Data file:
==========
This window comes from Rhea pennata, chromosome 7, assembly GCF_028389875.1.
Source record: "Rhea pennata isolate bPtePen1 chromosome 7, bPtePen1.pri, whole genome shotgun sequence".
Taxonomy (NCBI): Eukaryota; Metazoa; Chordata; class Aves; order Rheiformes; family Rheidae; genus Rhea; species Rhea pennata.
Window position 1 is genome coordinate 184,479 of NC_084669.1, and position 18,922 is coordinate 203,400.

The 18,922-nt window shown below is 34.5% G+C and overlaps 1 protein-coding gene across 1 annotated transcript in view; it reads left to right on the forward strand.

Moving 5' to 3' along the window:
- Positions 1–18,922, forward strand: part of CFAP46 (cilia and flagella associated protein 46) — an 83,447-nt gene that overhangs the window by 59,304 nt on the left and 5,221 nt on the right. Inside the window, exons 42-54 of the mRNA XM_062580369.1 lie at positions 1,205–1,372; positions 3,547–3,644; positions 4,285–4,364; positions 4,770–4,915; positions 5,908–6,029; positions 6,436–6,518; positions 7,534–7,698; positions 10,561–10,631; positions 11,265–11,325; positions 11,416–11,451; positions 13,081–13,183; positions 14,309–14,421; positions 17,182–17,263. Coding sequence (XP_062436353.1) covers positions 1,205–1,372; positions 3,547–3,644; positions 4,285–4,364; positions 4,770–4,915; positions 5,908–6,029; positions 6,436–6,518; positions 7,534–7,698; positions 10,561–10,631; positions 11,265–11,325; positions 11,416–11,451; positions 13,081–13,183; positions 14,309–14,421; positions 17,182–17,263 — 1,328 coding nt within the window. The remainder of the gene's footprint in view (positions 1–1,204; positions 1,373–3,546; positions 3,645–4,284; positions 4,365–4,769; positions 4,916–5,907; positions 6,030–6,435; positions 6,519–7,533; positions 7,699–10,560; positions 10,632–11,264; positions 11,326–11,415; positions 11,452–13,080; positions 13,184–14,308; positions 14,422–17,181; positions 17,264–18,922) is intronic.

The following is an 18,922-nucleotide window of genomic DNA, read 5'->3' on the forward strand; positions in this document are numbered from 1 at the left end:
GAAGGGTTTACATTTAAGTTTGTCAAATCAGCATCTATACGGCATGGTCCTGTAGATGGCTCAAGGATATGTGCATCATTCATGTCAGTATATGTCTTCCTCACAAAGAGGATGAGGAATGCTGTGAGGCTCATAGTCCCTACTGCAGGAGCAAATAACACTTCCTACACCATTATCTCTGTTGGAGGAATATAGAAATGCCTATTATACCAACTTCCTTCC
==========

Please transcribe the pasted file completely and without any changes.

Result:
This window comes from Rhea pennata, chromosome 7, assembly GCF_028389875.1.
Source record: "Rhea pennata isolate bPtePen1 chromosome 7, bPtePen1.pri, whole genome shotgun sequence".
Taxonomy (NCBI): Eukaryota; Metazoa; Chordata; class Aves; order Rheiformes; family Rheidae; genus Rhea; species Rhea pennata.
Window position 1 is genome coordinate 184,479 of NC_084669.1, and position 18,922 is coordinate 203,400.

The 18,922-nt window shown below is 34.5% G+C and overlaps 1 protein-coding gene across 1 annotated transcript in view; it reads left to right on the forward strand.

Moving 5' to 3' along the window:
- Positions 1–18,922, forward strand: part of CFAP46 (cilia and flagella associated protein 46) — an 83,447-nt gene that overhangs the window by 59,304 nt on the left and 5,221 nt on the right. Inside the window, exons 42-54 of the mRNA XM_062580369.1 lie at positions 1,205–1,372; positions 3,547–3,644; positions 4,285–4,364; positions 4,770–4,915; positions 5,908–6,029; positions 6,436–6,518; positions 7,534–7,698; positions 10,561–10,631; positions 11,265–11,325; positions 11,416–11,451; positions 13,081–13,183; positions 14,309–14,421; positions 17,182–17,263. Coding sequence (XP_062436353.1) covers positions 1,205–1,372; positions 3,547–3,644; positions 4,285–4,364; positions 4,770–4,915; positions 5,908–6,029; positions 6,436–6,518; positions 7,534–7,698; positions 10,561–10,631; positions 11,265–11,325; positions 11,416–11,451; positions 13,081–13,183; positions 14,309–14,421; positions 17,182–17,263 — 1,328 coding nt within the window. The remainder of the gene's footprint in view (positions 1–1,204; positions 1,373–3,546; positions 3,645–4,284; positions 4,365–4,769; positions 4,916–5,907; positions 6,030–6,435; positions 6,519–7,533; positions 7,699–10,560; positions 10,632–11,264; positions 11,326–11,415; positions 11,452–13,080; positions 13,184–14,308; positions 14,422–17,181; positions 17,264–18,922) is intronic.

The following is an 18,922-nucleotide window of genomic DNA, read 5'->3' on the forward strand; positions in this document are numbered from 1 at the left end:
GAAGGGTTTACATTTAAGTTTGTCAAATCAGCATCTATACGGCATGGTCCTGTAGATGGCTCAAGGATATGTGCATCATTCATGTCAGTATATGTCTTCCTCACAAAGAGGATGAGGAATGCTGTGAGGCTCATAGTCCCTACTGCAGGAGCAAATAACACTTCCTACACCATTATCTCTGTTGGAGGAATATAGAAATGCCTATTATACCAACTTCCTTCC